The Plot: Ruka as a young girl saw her father, a police officer, murdered. Did I say murdered? I mean she saw her dad’s head EXPLODE from a shot to his cranium. After the death of her father she moved in with the police chief who then looked after her. In this new apocalyptic setting the police force has been privatized and a new breed of criminal has taken the streets. They are called Engineers, and they are of the biological sort. A killing breed of criminals who when a specific part of their body is injured a new and more dangerous limb grows back as a weapon. Ruka is raised by the chief to be the ultimate Engineer Hunter and has become the single most destructive force in the Tokyo Police Organization. However, things may not be all they seem as Ruka grows closer to the Engineer menace – and she digs up a horrible fact from her past that may just change everything around her.

The Review: Who would expect a film titled “Tokyo Gore Police” would be taking off amongst horror fans in the US? Although I myself am a fan of the more gruesome side of the horror genre, truthfully many horror fans (and I’m speaking of hardcore fans as well who are equally as committed to the genre) usually don’t go ape-bananas over gore flicks. Few seem to break through that exploitation barrier. Most of the time they’re truthfully not even deserving of what little praise they probably get. It takes a pretty forgiving film fan to really get behind these projects, and I’ve learned that after reading the majority of reviews for “Girls Force of Competitive Swimmers” – a film that I found to be incredibly fun but that most found to be far too bizarre and downright stupid. Incredibly accurate descriptions, but those negatives are also part of the charm. Films like these, when the gore takes the front seat it becomes less a work of cinematic storytelling and more of a way for the filmmakers to simply push through doors and through taboos only if to say “look at what we can do!”. That isn’t to say Tokyo Gore Police doesn’t have an involving plot or that it’s simply all gore – but it’s certainly one of its defining characteristics.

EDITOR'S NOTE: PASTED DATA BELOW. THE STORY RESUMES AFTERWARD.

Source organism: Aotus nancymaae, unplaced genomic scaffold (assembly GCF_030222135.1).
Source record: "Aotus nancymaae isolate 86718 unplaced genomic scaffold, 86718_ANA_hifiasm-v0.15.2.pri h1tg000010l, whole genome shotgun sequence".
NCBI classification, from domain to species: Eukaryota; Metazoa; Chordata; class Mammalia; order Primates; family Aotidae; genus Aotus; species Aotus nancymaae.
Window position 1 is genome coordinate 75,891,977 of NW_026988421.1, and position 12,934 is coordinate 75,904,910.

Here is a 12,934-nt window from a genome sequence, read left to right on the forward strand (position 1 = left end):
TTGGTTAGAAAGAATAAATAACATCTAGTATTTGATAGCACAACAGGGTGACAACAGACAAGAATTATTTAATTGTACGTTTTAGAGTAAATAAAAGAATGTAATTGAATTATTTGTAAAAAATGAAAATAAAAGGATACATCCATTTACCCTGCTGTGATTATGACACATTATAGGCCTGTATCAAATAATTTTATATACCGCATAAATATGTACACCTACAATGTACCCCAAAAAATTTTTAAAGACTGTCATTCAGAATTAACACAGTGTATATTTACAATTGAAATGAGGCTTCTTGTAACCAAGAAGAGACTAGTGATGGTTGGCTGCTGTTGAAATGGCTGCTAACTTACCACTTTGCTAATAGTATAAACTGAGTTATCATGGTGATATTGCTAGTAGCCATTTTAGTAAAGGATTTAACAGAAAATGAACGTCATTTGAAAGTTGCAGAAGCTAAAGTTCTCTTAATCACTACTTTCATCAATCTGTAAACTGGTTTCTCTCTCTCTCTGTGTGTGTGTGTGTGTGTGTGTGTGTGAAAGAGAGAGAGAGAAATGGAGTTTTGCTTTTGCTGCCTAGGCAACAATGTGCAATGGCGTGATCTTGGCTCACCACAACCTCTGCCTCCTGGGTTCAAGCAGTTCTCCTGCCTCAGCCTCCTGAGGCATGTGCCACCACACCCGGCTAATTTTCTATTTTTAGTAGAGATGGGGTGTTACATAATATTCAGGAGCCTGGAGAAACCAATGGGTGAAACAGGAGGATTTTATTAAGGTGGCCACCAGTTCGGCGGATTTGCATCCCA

The violence most definitely defines the film, but within the first few minutes of watching it – you should find very quickly that the stylish flare of the film also provides ample interest. Taking bits and pieces of science fiction cinema throughout the ages, Tokyo Gore Police manages to craft that along with some extreme gore. Making it an excellent addition to the “deformed flesh” subgenre (or whatever you’d like to call it) made popular by David Cronenberg, and more importantly Shinya Tsukamoto within Japan. Tsukamoto’s influence is definitely there within the film. From the crunching industrial soundtrack that plays throughout and the more than just a little offbeat storyline. However, as much as you can derive the Tsukamoto influence, as much of that could very well be from manga and anime. Much like the works of many modern film geek filmmakers, Tokyo Gore Police is a mishmash of previous ideas and genre staples tied together in the attempts at creating something entirely new and I would say it certainly does so. It’s the only industrial arthouse gore comedy with social commentary that I believe I’ve ever seen.